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EU Intervention Needed: Polish Farmers’ Protests Strain Ties with Ukraine

FOOD & AGRICULTUREEU Intervention Needed: Polish Farmers' Protests Strain Ties with Ukraine

For several months now, protests by farmers have been ongoing, including against the import of cheap Ukrainian grain into Poland. In addition to demonstrations and discussions with the government, the protesters are blocking Polish-Ukrainian goods crossings, allowing only two trucks to pass every hour. As a result, at some crossings, trucks wait for entry into our Eastern neighbor for dozens of hours. A boycott of goods from Ukraine could provoke a similar gesture from Ukrainians, which would harm Polish exports in this direction. As Andrzej Rudka from the Confederation Lewiatan says, the whole community has a problem with surplus grain, but every fourth surplus ton is stored in Poland. Hence, this conflict requires intervention from Brussels.

“We are already observing some of the political consequences of the border blockade, but the situation may worsen as it affects not only direct Polish-Ukrainian relations, loss of trust that has been built by the whole society over the last two years, but also relations at the European level,” says Andrzej Rudka, an advisor to the board of the Confederation Lewiatan. “This is a matter of facilitating or hindering Ukraine’s entry into the European Union, which will officially begin shortly, and Poland should – and is – a supporter of this process. Lack of trust in business relations is crucial. There is the potential role of Poland and Polish companies in the reconstruction of Ukraine’s economic potential, and now this role and our participation may be threatened, as the Ukrainian side may be less willing, and our companies may have more concerns.”

Blockades on the border with Ukraine began in the fall of 2023, but intensified in February. On February 20, as part of a 30-day general strike, all Polish-Ukrainian border crossings were blocked. Data from the Lublin Tax Administration show that trucks at outbound crossings from Poland wait from a few to several dozen hours. The waiting time to enter Ukraine in Dorohusk was 77 hours on Thursday, March 14, but two days earlier it was 433 hours, or 18 days. In Medyka, the waiting time is 114 hours.

Farmers are protesting against the import of Ukrainian agricultural products into Poland. Still, according to data cited by the Confederation Lewiatan, our country has more to lose by severing or limiting mutual relations, as Polish exports to Ukraine are almost three times larger than imports. Last year, they amounted to over 11 billion euros compared to less than 4 billion from the Ukrainian side. On the other hand, a representative of the Confederation Lewiatan points out that Polish farmers benefit from cheaper fertilizers from the east and a potential lack of access to them could complicate their operations.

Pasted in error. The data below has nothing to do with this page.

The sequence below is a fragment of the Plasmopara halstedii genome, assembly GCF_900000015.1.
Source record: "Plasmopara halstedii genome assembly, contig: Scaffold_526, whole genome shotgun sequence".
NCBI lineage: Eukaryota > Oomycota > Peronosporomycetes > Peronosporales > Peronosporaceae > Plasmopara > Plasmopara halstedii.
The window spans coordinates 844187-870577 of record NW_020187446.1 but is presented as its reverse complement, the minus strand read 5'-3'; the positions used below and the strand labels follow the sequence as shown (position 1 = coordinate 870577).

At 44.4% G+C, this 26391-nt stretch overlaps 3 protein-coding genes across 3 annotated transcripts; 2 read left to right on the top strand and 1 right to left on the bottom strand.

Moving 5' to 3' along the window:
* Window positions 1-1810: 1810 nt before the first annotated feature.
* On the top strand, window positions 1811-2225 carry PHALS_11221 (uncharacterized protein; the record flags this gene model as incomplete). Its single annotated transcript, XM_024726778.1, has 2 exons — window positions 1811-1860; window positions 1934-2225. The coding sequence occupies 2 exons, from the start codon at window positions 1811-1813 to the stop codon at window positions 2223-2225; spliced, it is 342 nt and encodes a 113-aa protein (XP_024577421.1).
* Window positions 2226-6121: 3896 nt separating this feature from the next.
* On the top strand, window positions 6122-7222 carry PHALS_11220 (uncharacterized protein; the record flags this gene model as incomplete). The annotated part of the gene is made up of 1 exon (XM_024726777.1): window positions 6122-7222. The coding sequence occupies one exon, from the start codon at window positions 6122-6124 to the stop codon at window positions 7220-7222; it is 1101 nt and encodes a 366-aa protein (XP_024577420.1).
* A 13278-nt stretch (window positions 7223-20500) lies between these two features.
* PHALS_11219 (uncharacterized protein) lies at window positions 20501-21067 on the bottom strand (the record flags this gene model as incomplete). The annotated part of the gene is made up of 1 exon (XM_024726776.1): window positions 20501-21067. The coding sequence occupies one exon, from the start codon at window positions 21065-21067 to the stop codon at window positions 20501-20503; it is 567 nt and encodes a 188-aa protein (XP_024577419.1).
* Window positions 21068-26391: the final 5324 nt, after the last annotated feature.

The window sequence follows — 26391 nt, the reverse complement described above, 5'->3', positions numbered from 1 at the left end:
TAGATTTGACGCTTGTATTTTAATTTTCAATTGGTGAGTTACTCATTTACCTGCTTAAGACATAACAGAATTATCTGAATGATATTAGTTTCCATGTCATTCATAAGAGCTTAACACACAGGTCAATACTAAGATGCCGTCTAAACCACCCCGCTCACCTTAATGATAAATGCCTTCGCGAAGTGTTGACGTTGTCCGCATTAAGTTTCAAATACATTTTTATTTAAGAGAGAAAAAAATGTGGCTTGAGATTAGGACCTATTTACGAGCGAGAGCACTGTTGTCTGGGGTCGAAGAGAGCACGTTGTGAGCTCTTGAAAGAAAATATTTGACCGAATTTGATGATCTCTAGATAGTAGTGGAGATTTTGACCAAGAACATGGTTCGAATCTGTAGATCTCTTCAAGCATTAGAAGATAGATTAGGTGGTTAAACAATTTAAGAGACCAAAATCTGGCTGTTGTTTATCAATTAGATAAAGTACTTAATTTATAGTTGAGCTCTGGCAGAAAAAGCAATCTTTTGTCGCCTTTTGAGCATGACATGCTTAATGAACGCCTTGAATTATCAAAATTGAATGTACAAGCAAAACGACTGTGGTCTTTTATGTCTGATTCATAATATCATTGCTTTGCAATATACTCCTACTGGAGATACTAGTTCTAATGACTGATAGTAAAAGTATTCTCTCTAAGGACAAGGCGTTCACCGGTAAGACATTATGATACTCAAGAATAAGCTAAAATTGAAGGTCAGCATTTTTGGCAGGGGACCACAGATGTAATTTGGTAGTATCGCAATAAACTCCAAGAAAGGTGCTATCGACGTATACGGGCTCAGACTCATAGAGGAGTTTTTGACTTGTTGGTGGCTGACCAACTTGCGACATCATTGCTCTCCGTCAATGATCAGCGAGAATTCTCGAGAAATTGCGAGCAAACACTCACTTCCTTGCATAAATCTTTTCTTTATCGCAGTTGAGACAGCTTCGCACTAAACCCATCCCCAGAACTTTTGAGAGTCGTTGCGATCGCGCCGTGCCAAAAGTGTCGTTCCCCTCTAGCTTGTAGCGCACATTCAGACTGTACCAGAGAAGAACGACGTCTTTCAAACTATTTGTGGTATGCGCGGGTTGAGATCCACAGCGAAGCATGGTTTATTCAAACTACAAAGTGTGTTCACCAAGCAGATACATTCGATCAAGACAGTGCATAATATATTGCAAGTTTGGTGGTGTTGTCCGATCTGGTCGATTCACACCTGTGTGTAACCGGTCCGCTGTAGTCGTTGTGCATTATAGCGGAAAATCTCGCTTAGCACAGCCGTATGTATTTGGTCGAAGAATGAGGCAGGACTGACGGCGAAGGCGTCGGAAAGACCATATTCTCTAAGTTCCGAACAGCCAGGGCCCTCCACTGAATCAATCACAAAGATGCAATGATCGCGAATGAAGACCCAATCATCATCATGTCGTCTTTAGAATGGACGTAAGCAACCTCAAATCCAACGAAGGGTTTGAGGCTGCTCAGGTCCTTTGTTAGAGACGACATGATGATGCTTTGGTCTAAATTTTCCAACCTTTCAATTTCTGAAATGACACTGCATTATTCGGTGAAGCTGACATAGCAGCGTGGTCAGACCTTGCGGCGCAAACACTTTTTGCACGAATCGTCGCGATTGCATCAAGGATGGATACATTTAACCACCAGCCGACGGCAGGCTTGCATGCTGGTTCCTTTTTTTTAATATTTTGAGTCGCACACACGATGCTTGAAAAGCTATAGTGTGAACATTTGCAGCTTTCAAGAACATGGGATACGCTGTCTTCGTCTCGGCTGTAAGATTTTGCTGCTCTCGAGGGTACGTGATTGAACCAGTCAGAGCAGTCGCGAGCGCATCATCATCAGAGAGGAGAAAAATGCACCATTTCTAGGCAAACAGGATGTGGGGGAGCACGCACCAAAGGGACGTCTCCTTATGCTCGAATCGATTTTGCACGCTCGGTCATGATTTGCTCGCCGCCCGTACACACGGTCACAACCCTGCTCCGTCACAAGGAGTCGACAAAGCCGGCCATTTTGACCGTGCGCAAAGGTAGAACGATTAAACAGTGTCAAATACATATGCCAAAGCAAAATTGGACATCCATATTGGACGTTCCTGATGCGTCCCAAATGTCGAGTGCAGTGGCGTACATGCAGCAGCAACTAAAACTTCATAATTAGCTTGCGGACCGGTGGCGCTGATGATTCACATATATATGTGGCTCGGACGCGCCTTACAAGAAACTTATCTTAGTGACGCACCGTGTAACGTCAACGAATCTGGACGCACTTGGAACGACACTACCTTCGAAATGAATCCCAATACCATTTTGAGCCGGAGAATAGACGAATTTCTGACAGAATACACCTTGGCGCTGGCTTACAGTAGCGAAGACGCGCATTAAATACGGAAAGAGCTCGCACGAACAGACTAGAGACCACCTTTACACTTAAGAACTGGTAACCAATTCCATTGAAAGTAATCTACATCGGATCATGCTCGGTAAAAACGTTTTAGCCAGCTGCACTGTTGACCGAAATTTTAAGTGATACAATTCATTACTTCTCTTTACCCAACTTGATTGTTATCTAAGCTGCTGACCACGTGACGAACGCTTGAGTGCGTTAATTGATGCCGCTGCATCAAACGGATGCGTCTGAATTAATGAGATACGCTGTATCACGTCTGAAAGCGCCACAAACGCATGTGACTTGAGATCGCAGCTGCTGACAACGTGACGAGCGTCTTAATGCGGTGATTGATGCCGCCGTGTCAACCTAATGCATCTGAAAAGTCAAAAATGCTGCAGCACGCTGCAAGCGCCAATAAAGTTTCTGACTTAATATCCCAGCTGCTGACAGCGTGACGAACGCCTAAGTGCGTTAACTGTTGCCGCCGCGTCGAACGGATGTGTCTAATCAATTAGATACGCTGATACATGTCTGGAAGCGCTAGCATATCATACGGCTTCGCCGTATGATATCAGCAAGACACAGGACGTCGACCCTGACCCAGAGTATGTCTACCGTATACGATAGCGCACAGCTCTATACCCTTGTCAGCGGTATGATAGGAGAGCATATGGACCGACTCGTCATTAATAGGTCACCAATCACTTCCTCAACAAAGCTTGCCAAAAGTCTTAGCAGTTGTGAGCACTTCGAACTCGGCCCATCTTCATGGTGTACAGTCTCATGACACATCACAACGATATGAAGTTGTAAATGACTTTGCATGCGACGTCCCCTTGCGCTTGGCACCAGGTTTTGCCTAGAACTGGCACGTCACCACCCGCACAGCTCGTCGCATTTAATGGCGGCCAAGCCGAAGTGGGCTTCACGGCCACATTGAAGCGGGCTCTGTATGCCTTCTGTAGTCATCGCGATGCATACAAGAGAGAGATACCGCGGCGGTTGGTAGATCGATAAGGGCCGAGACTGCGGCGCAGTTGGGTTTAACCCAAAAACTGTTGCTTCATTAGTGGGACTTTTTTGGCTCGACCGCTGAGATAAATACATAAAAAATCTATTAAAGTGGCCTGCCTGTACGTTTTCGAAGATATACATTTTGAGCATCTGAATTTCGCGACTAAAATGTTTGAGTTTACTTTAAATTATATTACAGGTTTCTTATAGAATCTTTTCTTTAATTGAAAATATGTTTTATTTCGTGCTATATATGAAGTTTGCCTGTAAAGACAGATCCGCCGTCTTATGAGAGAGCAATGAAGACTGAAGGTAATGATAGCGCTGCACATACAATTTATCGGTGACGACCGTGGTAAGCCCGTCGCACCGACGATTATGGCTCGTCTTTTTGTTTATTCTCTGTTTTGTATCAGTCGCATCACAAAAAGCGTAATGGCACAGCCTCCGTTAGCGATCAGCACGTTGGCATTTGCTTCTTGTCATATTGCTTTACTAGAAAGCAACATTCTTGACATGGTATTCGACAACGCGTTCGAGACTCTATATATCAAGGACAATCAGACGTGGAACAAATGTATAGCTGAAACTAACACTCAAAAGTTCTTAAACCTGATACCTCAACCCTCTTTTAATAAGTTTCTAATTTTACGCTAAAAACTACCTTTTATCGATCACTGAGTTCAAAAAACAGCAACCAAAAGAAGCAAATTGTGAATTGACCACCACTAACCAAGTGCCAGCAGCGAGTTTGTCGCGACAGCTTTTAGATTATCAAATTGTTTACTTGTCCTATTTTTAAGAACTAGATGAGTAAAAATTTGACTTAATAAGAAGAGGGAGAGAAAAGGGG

According to him, the European Commission should speed up actions in these talks, which would have a largely symbolic dimension but would also limit imports in this respect. Polish silos currently hold an estimated 9 million tons of imported products, not only wheat but also, for example, corn, and these warehouses must be emptied before the agricultural season and the inflow of new grain. Without financial help from Brussels, Poland will not be able to cope with this problem on its own. Overproduction of food is a problem for the entire Union. Currently, its surplus in all countries is 36 million tons, making Poland more affected by this phenomenon than other countries.

In the European Parliament this week, a discussion took place on the import of grain from Russia and Belarus to the EU. The European Commission ruled out imposing an embargo on these products, citing potential negative effects in the form of high prices, including in the countries of the Global South, but measures to limit imports are likely. Latvia and Poland, among others, have requested an embargo.

“It is certainly interesting that the 13 sets of sanctions imposed on Russia have not so far covered the import of such products from Russia and Belarus, but I understand that this is in line with the general policy of all members of the European Union, where the interests of our neighboring countries, Poland or the Baltic countries, may not be the most important,” says the expert.

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